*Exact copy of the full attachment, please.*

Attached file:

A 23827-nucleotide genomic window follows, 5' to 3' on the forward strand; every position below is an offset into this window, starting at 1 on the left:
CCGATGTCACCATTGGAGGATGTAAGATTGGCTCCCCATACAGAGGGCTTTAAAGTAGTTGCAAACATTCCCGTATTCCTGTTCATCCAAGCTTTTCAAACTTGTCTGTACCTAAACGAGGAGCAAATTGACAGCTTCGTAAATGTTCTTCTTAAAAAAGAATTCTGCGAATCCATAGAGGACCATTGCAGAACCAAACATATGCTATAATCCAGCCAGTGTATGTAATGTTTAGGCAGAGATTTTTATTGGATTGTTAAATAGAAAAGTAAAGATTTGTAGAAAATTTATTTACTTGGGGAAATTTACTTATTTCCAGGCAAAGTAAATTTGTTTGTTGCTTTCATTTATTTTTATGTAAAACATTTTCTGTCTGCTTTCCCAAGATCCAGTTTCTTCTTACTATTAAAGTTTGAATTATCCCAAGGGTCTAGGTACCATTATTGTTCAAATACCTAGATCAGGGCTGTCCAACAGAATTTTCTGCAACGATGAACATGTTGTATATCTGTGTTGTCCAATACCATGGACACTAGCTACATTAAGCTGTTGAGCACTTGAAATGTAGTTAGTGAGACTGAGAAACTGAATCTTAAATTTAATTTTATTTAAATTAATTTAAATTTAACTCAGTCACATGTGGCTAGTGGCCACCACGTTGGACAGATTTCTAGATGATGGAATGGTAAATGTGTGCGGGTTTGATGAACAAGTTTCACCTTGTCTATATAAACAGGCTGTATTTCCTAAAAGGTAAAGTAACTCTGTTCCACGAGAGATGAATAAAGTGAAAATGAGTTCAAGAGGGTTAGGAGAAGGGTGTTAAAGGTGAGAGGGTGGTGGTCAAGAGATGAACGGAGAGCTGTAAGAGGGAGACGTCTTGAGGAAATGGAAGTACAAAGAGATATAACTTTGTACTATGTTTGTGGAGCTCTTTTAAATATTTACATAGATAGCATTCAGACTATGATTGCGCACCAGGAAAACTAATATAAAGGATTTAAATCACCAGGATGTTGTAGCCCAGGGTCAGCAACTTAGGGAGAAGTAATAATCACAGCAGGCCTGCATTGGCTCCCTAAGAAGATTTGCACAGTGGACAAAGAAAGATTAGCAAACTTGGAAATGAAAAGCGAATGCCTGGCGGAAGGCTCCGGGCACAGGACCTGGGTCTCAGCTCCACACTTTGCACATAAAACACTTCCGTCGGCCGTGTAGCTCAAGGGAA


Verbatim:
A 23827-nucleotide genomic window follows, 5' to 3' on the forward strand; every position below is an offset into this window, starting at 1 on the left:
CCGATGTCACCATTGGAGGATGTAAGATTGGCTCCCCATACAGAGGGCTTTAAAGTAGTTGCAAACATTCCCGTATTCCTGTTCATCCAAGCTTTTCAAACTTGTCTGTACCTAAACGAGGAGCAAATTGACAGCTTCGTAAATGTTCTTCTTAAAAAAGAATTCTGCGAATCCATAGAGGACCATTGCAGAACCAAACATATGCTATAATCCAGCCAGTGTATGTAATGTTTAGGCAGAGATTTTTATTGGATTGTTAAATAGAAAAGTAAAGATTTGTAGAAAATTTATTTACTTGGGGAAATTTACTTATTTCCAGGCAAAGTAAATTTGTTTGTTGCTTTCATTTATTTTTATGTAAAACATTTTCTGTCTGCTTTCCCAAGATCCAGTTTCTTCTTACTATTAAAGTTTGAATTATCCCAAGGGTCTAGGTACCATTATTGTTCAAATACCTAGATCAGGGCTGTCCAACAGAATTTTCTGCAACGATGAACATGTTGTATATCTGTGTTGTCCAATACCATGGACACTAGCTACATTAAGCTGTTGAGCACTTGAAATGTAGTTAGTGAGACTGAGAAACTGAATCTTAAATTTAATTTTATTTAAATTAATTTAAATTTAACTCAGTCACATGTGGCTAGTGGCCACCACGTTGGACAGATTTCTAGATGATGGAATGGTAAATGTGTGCGGGTTTGATGAACAAGTTTCACCTTGTCTATATAAACAGGCTGTATTTCCTAAAAGGTAAAGTAACTCTGTTCCACGAGAGATGAATAAAGTGAAAATGAGTTCAAGAGGGTTAGGAGAAGGGTGTTAAAGGTGAGAGGGTGGTGGTCAAGAGATGAACGGAGAGCTGTAAGAGGGAGACGTCTTGAGGAAATGGAAGTACAAAGAGATATAACTTTGTACTATGTTTGTGGAGCTCTTTTAAATATTTACATAGATAGCATTCAGACTATGATTGCGCACCAGGAAAACTAATATAAAGGATTTAAATCACCAGGATGTTGTAGCCCAGGGTCAGCAACTTAGGGAGAAGTAATAATCACAGCAGGCCTGCATTGGCTCCCTAAGAAGATTTGCACAGTGGACAAAGAAAGATTAGCAAACTTGGAAATGAAAAGCGAATGCCTGGCGGAAGGCTCCGGGCACAGGACCTGGGTCTCAGCTCCACACTTTGCACATAAAACACTTCCGTCGGCCGTGTAGCTCAAGGGAA